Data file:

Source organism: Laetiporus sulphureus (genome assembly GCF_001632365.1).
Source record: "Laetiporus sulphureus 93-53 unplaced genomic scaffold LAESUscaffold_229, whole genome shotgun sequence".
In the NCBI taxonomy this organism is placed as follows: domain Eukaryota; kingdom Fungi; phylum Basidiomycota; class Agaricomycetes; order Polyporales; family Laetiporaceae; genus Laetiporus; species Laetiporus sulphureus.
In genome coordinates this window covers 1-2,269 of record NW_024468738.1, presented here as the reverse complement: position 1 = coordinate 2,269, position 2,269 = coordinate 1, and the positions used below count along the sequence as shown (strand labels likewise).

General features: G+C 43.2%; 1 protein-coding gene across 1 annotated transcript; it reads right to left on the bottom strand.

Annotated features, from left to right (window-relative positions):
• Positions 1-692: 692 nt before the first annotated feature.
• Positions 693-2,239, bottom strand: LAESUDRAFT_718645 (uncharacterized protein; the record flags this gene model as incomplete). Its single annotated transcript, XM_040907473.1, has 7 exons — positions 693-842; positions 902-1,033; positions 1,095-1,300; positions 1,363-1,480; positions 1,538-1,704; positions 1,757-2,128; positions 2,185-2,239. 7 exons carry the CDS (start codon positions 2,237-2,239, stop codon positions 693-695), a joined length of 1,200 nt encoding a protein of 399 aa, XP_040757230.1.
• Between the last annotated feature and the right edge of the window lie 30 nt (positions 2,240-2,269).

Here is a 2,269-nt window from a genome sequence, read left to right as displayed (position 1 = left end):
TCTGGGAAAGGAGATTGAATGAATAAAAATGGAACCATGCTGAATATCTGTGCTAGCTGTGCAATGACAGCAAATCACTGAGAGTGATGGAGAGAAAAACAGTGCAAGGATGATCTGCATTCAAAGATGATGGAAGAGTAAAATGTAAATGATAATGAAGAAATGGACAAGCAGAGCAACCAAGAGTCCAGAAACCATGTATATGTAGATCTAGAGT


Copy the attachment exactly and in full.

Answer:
Source organism: Laetiporus sulphureus (genome assembly GCF_001632365.1).
Source record: "Laetiporus sulphureus 93-53 unplaced genomic scaffold LAESUscaffold_229, whole genome shotgun sequence".
In the NCBI taxonomy this organism is placed as follows: domain Eukaryota; kingdom Fungi; phylum Basidiomycota; class Agaricomycetes; order Polyporales; family Laetiporaceae; genus Laetiporus; species Laetiporus sulphureus.
In genome coordinates this window covers 1-2,269 of record NW_024468738.1, presented here as the reverse complement: position 1 = coordinate 2,269, position 2,269 = coordinate 1, and the positions used below count along the sequence as shown (strand labels likewise).

General features: G+C 43.2%; 1 protein-coding gene across 1 annotated transcript; it reads right to left on the bottom strand.

Annotated features, from left to right (window-relative positions):
• Positions 1-692: 692 nt before the first annotated feature.
• Positions 693-2,239, bottom strand: LAESUDRAFT_718645 (uncharacterized protein; the record flags this gene model as incomplete). Its single annotated transcript, XM_040907473.1, has 7 exons — positions 693-842; positions 902-1,033; positions 1,095-1,300; positions 1,363-1,480; positions 1,538-1,704; positions 1,757-2,128; positions 2,185-2,239. 7 exons carry the CDS (start codon positions 2,237-2,239, stop codon positions 693-695), a joined length of 1,200 nt encoding a protein of 399 aa, XP_040757230.1.
• Between the last annotated feature and the right edge of the window lie 30 nt (positions 2,240-2,269).

Here is a 2,269-nt window from a genome sequence, read left to right as displayed (position 1 = left end):
TCTGGGAAAGGAGATTGAATGAATAAAAATGGAACCATGCTGAATATCTGTGCTAGCTGTGCAATGACAGCAAATCACTGAGAGTGATGGAGAGAAAAACAGTGCAAGGATGATCTGCATTCAAAGATGATGGAAGAGTAAAATGTAAATGATAATGAAGAAATGGACAAGCAGAGCAACCAAGAGTCCAGAAACCATGTATATGTAGATCTAGAGT